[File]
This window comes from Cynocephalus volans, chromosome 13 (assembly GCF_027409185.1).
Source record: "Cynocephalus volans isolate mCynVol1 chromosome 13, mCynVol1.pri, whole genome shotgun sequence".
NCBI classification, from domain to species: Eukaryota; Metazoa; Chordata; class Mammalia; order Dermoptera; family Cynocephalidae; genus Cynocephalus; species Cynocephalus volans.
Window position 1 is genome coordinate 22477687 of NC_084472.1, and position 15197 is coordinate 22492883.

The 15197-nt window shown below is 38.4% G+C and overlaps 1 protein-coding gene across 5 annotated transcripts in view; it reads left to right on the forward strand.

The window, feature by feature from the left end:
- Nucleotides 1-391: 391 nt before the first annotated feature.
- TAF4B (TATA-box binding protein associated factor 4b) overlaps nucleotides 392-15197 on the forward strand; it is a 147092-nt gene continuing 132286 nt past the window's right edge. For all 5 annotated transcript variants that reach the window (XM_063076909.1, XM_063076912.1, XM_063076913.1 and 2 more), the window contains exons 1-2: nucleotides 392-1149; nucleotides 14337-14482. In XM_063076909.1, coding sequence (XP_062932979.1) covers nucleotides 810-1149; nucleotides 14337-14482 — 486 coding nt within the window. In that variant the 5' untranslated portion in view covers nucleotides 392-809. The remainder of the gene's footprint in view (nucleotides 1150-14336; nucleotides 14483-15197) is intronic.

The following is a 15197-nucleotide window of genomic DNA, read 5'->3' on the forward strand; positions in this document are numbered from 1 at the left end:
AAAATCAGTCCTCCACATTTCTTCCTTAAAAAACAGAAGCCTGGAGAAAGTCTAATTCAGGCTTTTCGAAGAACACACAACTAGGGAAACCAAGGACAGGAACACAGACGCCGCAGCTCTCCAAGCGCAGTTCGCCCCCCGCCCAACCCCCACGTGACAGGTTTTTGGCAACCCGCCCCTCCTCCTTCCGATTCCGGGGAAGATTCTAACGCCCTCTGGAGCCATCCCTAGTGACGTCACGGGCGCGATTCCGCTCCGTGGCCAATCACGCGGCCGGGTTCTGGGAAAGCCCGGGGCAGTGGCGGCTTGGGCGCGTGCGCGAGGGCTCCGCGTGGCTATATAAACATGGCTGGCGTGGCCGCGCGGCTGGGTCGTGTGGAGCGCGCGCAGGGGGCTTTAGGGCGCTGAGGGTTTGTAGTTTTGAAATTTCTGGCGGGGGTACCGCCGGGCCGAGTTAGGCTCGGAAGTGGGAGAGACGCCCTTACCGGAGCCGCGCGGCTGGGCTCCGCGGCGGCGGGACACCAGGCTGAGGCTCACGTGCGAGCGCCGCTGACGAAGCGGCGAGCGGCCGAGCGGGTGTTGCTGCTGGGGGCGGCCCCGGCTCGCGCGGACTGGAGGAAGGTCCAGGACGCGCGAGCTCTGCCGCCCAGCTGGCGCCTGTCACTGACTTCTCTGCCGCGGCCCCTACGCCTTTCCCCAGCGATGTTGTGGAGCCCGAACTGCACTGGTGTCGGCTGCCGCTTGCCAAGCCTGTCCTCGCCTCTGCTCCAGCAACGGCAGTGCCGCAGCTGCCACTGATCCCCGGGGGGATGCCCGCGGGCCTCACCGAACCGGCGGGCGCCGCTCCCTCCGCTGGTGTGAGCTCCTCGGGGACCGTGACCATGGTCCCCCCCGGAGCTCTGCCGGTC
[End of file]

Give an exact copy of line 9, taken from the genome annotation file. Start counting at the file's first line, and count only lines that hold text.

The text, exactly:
The following is a 15197-nucleotide window of genomic DNA, read 5'->3' on the forward strand; positions in this document are numbered from 1 at the left end: